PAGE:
A three-time NCAA Championships qualifier for the UC San Diego swim team, senior backstroke specialist Sandy Hon is looking to make it four in a row this spring. On the strength of her 56.64 clocking in the 100 backstroke at the 2012 national meet, the El Monte native is No. 5 all-time at UCSD in that event. Although her accomplishments in the pool have been noteworthy, the UCSD coaching staff has an equal appreciation for what she brings out of the water. “Sandy has been a three-time national qualifier, an All-American and a school record-holder, but since she arrived at UCSD in the fall of 2010, she has brought an upbeat, enthusiastic attitude to everything she does,” says Triton co-head coach Matt Macedo. “She is one of our most vocal leaders, which is a trait all of our coaches certainly appreciate, particularly during the physically and mentally challenging sets and especially at difficult periods of training like the winter session we’re in now.”
A graduate of Gabrielino High School, Hon took time recently to talk about her career, events and teammates as the 2013-14 season heads into its home stretch.
Q: You also compete in the individual medley, but the backstroke is your primary event. What do you like the most about that stroke and what is the most difficult aspect?
HON: It’s great that backstroke really lets me utilize my underwaters, which is basically kicking underwater in a streamline position; but at the same time, it’s both hypoxic (no breathing) and pretty taxing on the legs because you get no air while you’re underwater.
Q: Besides the added distance, what are the differences between the 100 and 200 backstrokes?
HON: A 100 of any stroke is a completely different race than the 200. Once you dive in, you have to be ready to be sprinting at your max from the get-go. If you try to build a 100, you’re probably going to be left behind by the 25-yard mark. On the other hand, you can build your way and hold on to a pace for the 200. I’m definitely more of a 50-100 swimmer, because I can go out fine. It’s just hanging on that’s a little rough for me.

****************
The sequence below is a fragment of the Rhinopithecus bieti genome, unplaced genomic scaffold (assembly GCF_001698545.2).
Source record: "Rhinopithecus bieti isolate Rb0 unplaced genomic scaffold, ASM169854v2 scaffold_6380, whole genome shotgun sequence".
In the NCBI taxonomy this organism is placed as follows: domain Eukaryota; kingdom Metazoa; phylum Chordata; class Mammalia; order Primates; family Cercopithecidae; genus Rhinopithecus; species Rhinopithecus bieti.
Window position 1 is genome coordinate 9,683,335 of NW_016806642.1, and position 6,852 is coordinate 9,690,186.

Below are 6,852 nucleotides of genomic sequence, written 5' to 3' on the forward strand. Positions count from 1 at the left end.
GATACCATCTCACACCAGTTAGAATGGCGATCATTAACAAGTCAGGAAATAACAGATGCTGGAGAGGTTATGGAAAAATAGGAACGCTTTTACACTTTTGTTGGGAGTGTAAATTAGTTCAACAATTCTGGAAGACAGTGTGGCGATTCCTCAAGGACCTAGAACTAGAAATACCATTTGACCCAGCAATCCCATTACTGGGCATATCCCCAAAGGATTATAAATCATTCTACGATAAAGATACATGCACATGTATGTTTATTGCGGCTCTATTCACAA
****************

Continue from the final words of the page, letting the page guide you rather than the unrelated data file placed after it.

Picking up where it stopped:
Q: The team’s biggest fall meet of the year is the annual Arena Invitational which was held in late November. What is the significance of that event? How would you evaluate the team’s and your personal performance there?
HON: Arena’s usually a fun, low-pressure championship meet used to assess where the team is at with our training, and of course to swim fast and get some NCAA cuts. Although we didn’t get as many people qualified at this meet as we had hoped, I’m not at all phased by it because I know our team will have plenty of opportunities to throw it down at all our January meets and at the conference championships, especially given everyone’s attitude since that meet and the way we’ve been killing it during winter training.
Q: Following the Arena Invitational, in order, you had the Thanksgiving holiday, finals, and then, just prior to the holiday break, an intensive seven-day training period. How challenging is it to keep focus over that month-long period?
HON: If I tried thinking about all of that at once, I would go nuts. You honestly just have to take on one thing at a time, regroup, breathe, then tackle the next.
Q: How would you describe that final week of grueling two-a-days? Has it become easier or harder for you over the past four years?
HON: Oh, it for sure gets easier each year. Mentally, sophomore year might be just as rough as freshman year because you know you have three more years of this left, but it gets a little easier physically just because your body has gone through it once. So far (knock on wood), senior year has been the most fun just because my class knows it’s the last time we’ll ever have to do this again.
Q: Do you think swimming is easier or tougher than the average intercollegiate sport? What do you think the average person would be surprised to know about being a member of the team?
HON: If you’re in any intercollegiate sport, I give you props for being in it because every sport is rough in its own way. But I do not think swimming is an easy sport at all. Because it’s a conditioning sport, you always have to train for hours each day just so you don’t lose your “feel” for the water.
Unlike what most people think, we don’t just swim back and forth leisurely. Practices are broken up into sets, with bases that we have to make. If we don’t make them, that’s when we’ll be staring at the bottom of the pool for 2-3 hours trying to play catch-up.
Q: In your three-plus years, what have been your most memorable experiences, in and out of the water?